Though I deeply loved my brother and miss him terribly now, I could not deny the damage, even in his long periods of sobriety, that alcohol did to him. Rather, I could not deny the damage, but I could not bear to watch it happen. I could feel it in my bones that he was up against something stronger than his will and his prodigious intellect. Stinking thinking, like kudzu, simply overtook his mind, and alcohol killed his body.

It is worth reflecting on George W. Bush's academic history. He graduated from two of the finest institutions of higher learning in this country: Yale and Harvard. He didn't make great grades, but he graduated, an accomplishment warranting some respect. Many rich, well-connected boys have flunked out. [NOTE from the editors: ...or tossed out, as was one Richard Scaife, from Yale, allegedly for his own love of the bottle.]

The question is then begged, and seems to at least deserve some pause for pondering: how did he, at age 58, get so fumble-tongued, incapable of stringing more than two coherent sentences together, snippily irritable with anyone who dares disagree with him or even ask a question, poutily turning his back on the democratically elected president of one of our most important allies because of something one of his underlings said about him (Germany's Schroder, of course), listlessly in need of constant vacations and rest, dangerously obsessed with only one thing (Iraq), to the exclusion of all other things (including an economy that is slowly sucking the life from the nation as ! well as the retirement savings of anyone reading these words)?

Furthermore, why is Bush so eager to engage in violence and so incapable of explaining why?

For drunks to function for any length of time in the world, they need enablers. Congress is filling that bill splendidly right now for Bush. As BuzzFlash put it about the recent corporate scandals, "For most of his adult life, those people around him enabled Bush's alcoholism. Now the Democratic Senate is enabling the corporate corruption problem of his administration by not using their Constitutional powers to demand the truth."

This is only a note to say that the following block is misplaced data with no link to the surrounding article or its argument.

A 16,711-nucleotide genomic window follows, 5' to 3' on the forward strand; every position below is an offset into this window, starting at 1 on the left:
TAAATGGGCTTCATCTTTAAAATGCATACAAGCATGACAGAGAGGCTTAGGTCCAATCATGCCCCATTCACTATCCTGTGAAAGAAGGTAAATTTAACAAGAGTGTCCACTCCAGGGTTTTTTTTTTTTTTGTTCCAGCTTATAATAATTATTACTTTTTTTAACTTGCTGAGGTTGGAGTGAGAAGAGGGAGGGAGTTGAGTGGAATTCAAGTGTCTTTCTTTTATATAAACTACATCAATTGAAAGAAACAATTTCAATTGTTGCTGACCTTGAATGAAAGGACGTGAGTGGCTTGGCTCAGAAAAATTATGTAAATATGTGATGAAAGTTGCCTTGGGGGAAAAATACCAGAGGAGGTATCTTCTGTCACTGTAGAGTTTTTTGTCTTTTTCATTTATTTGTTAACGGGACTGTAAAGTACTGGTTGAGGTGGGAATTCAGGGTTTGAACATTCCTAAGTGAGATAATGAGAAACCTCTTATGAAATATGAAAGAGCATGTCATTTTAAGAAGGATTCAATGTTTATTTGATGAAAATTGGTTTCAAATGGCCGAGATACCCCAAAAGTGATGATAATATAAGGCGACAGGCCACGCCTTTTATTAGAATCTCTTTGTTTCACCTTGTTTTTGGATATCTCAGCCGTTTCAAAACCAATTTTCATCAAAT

Not only the Congress but the nation seems to be watching this happen. No. They are encouraging it to happen. Who knows, maybe we are all in shock, just as we are when a member of our family does something appalling or outrageous under alcohol's bidding. God knows, the crazy behavior by the administration is so wild and unprecedented, covering such frightening unknown territory up ahead that it may be easier to look away.

But we can't look away. George W. Bush needs an intervention. Let's be his interveners. Let's raise our sober voices. Let's ask questions, demand more than temper tantrums and pouting from the Commander in Chief. Let's do this before it's too late and a dry drunk's dream of glory becomes our national nightmare.


Alan Bisbort is a columnist for the Hartford Advocate. His more recent book is "Famous Last Words" (Pomegranate).